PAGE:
Release Year/Date Regular Expression Question

Hello. I am new to the forum, but I love using MP3Tag. I recently converted a lot of my wife's iTunes files to FLAC and I used MusicBrainz to fix most of the tags that were incorrect. However, what I don't like about MusicBrainz is how it always lists the exact date for the release year instead of just the date. Is there any way to make a regular expression change a date from this:

2015-02-21 to just 2015

Thank you very much for all of your time. I have tried figuring out the syntax for regular expressions, but given my lack of coding knowledge, it basically looks like a completely foreign language to me.

You don't need regular expression for this, $left() can be used instead (see the useful Scripting docs for more):


Which when used to format the Year tag will keep only the leftmost 4 characters and remove everything else.

To preview how this will look open the Convert menu>Tag - Tag, then change the Field to YEAR and in the Format String paste the above code.

Personally I prefer adding the full year/date as then if need be it can merely be displayed differently with title formatting in such players as foobar2000, however there may be other reasons why you need to truncate it permanently (or just personal preference I guess).

the $left() is of course valid.

I just tried

and this leaves just the first number. No need to start counting the digits...

Are those files lossless to begin with? You'd be wasting your time otherwise.

Thank you very much for that. I had looked through the scripting commands, but I instead had opted for the $cutright script, which would have left me without a date if I was trying to alter a file that only had the four-digit year to begin with. Thanks.

Haha, hence why I hate iTunes. Some of them were 256kbps, which isn't a very bad bitrate, but some of them were a paltry 128kbps. They were bought off of iTunes (which I don't do to begin with for this reason alone) and there is no way to change the bitrate of the song at all from iTunes' end. So, because I do a lot of conversion to other devices using MusicBee, I decided to convert them all to FLAC files so that I would at least be able to preserve the original "quality" of the file, instead of constantly converting from lossy to lossy. And yes, I do realize that even after this conversion to FLAC files, I will still lose about as much audio data as I would have converting from lossy to lossy in the first place.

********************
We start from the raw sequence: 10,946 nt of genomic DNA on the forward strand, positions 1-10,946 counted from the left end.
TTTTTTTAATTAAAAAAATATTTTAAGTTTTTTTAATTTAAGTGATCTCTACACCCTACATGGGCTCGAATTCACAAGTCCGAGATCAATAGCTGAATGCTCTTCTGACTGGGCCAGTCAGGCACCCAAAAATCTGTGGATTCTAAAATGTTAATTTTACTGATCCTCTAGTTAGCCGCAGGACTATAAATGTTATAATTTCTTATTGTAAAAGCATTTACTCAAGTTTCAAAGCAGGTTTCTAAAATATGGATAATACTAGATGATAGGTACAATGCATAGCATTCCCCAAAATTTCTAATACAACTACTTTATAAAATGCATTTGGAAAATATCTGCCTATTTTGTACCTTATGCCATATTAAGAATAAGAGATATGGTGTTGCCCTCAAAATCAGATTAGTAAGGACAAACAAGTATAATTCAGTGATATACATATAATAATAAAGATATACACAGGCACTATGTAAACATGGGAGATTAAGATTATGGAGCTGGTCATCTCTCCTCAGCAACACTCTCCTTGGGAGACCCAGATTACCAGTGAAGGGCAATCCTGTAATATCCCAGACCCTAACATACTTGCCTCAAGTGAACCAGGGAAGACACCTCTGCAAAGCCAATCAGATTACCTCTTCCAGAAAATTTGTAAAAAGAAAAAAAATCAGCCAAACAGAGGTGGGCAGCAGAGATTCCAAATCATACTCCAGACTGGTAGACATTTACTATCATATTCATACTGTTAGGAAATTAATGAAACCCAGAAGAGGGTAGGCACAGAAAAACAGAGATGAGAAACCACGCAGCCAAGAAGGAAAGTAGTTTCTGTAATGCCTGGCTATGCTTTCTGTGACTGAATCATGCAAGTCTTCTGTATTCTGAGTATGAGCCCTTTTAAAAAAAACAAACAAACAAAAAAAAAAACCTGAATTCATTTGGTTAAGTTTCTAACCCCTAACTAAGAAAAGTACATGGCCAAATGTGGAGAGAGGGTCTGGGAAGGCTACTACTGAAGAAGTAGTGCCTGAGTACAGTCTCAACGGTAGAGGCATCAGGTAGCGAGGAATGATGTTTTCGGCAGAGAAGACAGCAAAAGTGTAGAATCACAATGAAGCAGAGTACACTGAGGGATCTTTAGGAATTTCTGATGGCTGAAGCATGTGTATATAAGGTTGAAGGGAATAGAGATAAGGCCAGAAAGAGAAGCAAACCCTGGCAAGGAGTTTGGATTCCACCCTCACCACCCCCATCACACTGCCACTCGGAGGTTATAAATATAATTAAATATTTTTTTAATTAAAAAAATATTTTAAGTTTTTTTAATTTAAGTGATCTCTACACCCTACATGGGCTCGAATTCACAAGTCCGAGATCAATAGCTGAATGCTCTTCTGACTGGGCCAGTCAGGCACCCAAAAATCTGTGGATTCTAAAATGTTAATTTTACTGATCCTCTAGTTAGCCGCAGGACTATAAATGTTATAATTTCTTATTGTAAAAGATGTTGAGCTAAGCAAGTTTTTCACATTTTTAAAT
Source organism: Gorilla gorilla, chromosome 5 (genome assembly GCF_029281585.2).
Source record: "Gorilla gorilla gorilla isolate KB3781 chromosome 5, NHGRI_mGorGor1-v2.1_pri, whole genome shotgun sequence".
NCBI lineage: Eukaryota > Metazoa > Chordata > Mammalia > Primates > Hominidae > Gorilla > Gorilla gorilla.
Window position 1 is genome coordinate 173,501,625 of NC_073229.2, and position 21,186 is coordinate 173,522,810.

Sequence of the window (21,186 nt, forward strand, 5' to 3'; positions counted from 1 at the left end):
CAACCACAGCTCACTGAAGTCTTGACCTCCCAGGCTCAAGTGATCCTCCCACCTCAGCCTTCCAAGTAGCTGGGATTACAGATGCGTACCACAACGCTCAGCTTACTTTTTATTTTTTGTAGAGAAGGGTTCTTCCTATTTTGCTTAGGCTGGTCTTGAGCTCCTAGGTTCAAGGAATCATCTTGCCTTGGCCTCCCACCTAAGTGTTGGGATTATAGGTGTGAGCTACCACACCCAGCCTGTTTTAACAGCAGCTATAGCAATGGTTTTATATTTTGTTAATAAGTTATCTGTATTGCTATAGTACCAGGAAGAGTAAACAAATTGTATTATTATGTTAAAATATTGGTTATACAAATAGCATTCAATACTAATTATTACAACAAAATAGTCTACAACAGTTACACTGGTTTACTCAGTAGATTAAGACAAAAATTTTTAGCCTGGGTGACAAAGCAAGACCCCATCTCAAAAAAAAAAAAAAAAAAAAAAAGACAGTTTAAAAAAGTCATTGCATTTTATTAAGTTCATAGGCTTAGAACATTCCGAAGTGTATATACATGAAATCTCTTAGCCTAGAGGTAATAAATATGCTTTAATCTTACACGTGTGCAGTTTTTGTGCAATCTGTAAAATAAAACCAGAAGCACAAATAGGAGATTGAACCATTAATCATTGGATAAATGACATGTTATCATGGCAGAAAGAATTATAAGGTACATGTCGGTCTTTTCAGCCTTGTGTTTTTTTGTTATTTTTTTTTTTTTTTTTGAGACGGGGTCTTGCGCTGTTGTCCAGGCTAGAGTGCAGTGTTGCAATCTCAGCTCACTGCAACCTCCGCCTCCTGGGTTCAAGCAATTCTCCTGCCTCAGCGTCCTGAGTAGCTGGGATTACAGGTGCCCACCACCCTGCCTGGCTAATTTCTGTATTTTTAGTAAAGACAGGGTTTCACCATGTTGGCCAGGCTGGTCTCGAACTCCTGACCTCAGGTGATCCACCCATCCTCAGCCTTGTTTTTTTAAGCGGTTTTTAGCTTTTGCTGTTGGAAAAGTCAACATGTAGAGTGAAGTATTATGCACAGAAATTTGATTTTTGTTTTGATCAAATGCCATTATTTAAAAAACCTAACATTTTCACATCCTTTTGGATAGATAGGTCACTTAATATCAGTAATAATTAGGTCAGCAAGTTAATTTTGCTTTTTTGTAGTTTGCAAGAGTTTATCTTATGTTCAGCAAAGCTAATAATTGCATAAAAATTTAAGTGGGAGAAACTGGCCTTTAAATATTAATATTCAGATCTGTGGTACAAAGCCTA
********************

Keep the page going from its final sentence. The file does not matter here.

The original quality of the music was destroyed when you bought them in those low quality mp3 such as the 128's.

Sorry to say you're not going to put the info back in the file that's already lost.

Trancodes / Frequency ranges (Hz):
128kbps / 16k Hz
256kbps / 19.5k Hz
320kbps (highest mp3 encoding) / 20.5k Hz (human hearing threshold more or less)
FLAC / (22k Hz) which is lossless

Converting lossy to lossless is a complete loss of your time and hard drive space I'm sorry to say.

Musicians poured their blood sweat and tears into putting those higher frequencies into that music. So clicking a magic button is not going to put that back.

Search the web on this subject, there's lots of info out there.

To get a better basic understanding of Frequency of music look at these images. The program is Spek BTW (

Fake 320kbps Actually 128kbps (16k Hz):

Real FLAC (22k Hz):

Your files will still look like the top image even though they're FLAC. Test one file and see. If your ears hear a difference they're lying :wink:

Well, for the record, I was not the one that purchased the files. I always buy CDs and rip them myself with FLAC. And yes, I do know that some of the information is already lost. What I am saying is that I converted the files to FLAC to save what frequencies I could before any more degradation could occur due to my large amount of file conversions I do to various devices. I'm not saying that I could resurrect the frequencies that were already lost; only saying that I didn't want any more frequency loss from occurring in the future.